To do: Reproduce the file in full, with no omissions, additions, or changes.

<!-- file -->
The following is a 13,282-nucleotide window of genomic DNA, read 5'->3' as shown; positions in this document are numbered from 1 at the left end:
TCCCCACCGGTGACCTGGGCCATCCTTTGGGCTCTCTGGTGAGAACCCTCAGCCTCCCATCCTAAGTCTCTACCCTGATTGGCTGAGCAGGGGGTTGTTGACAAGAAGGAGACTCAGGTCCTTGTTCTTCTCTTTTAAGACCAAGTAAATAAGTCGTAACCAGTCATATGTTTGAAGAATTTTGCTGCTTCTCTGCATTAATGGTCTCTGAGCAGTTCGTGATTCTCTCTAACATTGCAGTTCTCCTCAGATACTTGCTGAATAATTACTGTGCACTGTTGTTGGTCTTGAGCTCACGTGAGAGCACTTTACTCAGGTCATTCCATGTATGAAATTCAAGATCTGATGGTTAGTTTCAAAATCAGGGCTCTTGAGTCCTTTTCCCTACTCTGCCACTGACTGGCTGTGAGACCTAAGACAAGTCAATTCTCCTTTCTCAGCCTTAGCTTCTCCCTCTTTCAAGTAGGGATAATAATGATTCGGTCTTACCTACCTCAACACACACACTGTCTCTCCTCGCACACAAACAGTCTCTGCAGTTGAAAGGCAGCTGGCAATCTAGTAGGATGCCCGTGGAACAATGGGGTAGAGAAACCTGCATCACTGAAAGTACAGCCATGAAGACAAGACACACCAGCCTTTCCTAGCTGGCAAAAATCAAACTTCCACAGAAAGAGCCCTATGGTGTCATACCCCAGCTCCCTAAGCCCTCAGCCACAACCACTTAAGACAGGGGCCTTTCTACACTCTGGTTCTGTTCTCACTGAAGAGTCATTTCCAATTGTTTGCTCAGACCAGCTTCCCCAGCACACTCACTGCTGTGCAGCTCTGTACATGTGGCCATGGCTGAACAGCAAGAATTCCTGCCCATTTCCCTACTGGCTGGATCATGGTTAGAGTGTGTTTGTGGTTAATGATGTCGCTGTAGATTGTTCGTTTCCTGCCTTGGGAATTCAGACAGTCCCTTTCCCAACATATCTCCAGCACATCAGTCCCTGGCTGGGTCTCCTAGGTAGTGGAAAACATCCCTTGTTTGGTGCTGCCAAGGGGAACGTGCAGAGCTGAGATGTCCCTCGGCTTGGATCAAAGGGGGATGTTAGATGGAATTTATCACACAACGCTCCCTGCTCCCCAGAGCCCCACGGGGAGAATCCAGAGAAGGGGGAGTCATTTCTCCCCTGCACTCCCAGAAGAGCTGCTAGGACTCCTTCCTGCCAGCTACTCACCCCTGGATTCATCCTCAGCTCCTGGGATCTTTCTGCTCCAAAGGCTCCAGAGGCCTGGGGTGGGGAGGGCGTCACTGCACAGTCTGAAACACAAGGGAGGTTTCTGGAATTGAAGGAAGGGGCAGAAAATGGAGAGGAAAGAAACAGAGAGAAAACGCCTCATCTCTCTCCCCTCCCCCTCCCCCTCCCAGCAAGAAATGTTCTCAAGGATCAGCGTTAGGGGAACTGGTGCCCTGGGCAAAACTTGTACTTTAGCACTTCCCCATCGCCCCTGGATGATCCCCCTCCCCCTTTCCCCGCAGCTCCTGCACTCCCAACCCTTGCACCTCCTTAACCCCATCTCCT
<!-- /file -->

The following is a 13,282-nucleotide window of genomic DNA, read 5'->3' as shown; positions in this document are numbered from 1 at the left end:
TCCCCACCGGTGACCTGGGCCATCCTTTGGGCTCTCTGGTGAGAACCCTCAGCCTCCCATCCTAAGTCTCTACCCTGATTGGCTGAGCAGGGGGTTGTTGACAAGAAGGAGACTCAGGTCCTTGTTCTTCTCTTTTAAGACCAAGTAAATAAGTCGTAACCAGTCATATGTTTGAAGAATTTTGCTGCTTCTCTGCATTAATGGTCTCTGAGCAGTTCGTGATTCTCTCTAACATTGCAGTTCTCCTCAGATACTTGCTGAATAATTACTGTGCACTGTTGTTGGTCTTGAGCTCACGTGAGAGCACTTTACTCAGGTCATTCCATGTATGAAATTCAAGATCTGATGGTTAGTTTCAAAATCAGGGCTCTTGAGTCCTTTTCCCTACTCTGCCACTGACTGGCTGTGAGACCTAAGACAAGTCAATTCTCCTTTCTCAGCCTTAGCTTCTCCCTCTTTCAAGTAGGGATAATAATGATTCGGTCTTACCTACCTCAACACACACACTGTCTCTCCTCGCACACAAACAGTCTCTGCAGTTGAAAGGCAGCTGGCAATCTAGTAGGATGCCCGTGGAACAATGGGGTAGAGAAACCTGCATCACTGAAAGTACAGCCATGAAGACAAGACACACCAGCCTTTCCTAGCTGGCAAAAATCAAACTTCCACAGAAAGAGCCCTATGGTGTCATACCCCAGCTCCCTAAGCCCTCAGCCACAACCACTTAAGACAGGGGCCTTTCTACACTCTGGTTCTGTTCTCACTGAAGAGTCATTTCCAATTGTTTGCTCAGACCAGCTTCCCCAGCACACTCACTGCTGTGCAGCTCTGTACATGTGGCCATGGCTGAACAGCAAGAATTCCTGCCCATTTCCCTACTGGCTGGATCATGGTTAGAGTGTGTTTGTGGTTAATGATGTCGCTGTAGATTGTTCGTTTCCTGCCTTGGGAATTCAGACAGTCCCTTTCCCAACATATCTCCAGCACATCAGTCCCTGGCTGGGTCTCCTAGGTAGTGGAAAACATCCCTTGTTTGGTGCTGCCAAGGGGAACGTGCAGAGCTGAGATGTCCCTCGGCTTGGATCAAAGGGGGATGTTAGATGGAATTTATCACACAACGCTCCCTGCTCCCCAGAGCCCCACGGGGAGAATCCAGAGAAGGGGGAGTCATTTCTCCCCTGCACTCCCAGAAGAGCTGCTAGGACTCCTTCCTGCCAGCTACTCACCCCTGGATTCATCCTCAGCTCCTGGGATCTTTCTGCTCCAAAGGCTCCAGAGGCCTGGGGTGGGGAGGGCGTCACTGCACAGTCTGAAACACAAGGGAGGTTTCTGGAATTGAAGGAAGGGGCAGAAAATGGAGAGGAAAGAAACAGAGAGAAAACGCCTCATCTCTCTCCCCTCCCCCTCCCCCTCCCAGCAAGAAATGTTCTCAAGGATCAGCGTTAGGGGAACTGGTGCCCTGGGCAAAACTTGTACTTTAGCACTTCCCCATCGCCCCTGGATGATCCCCCTCCCCCTTTCCCCGCAGCTCCTGCACTCCCAACCCTTGCACCTCCTTAACCCCATCTCCT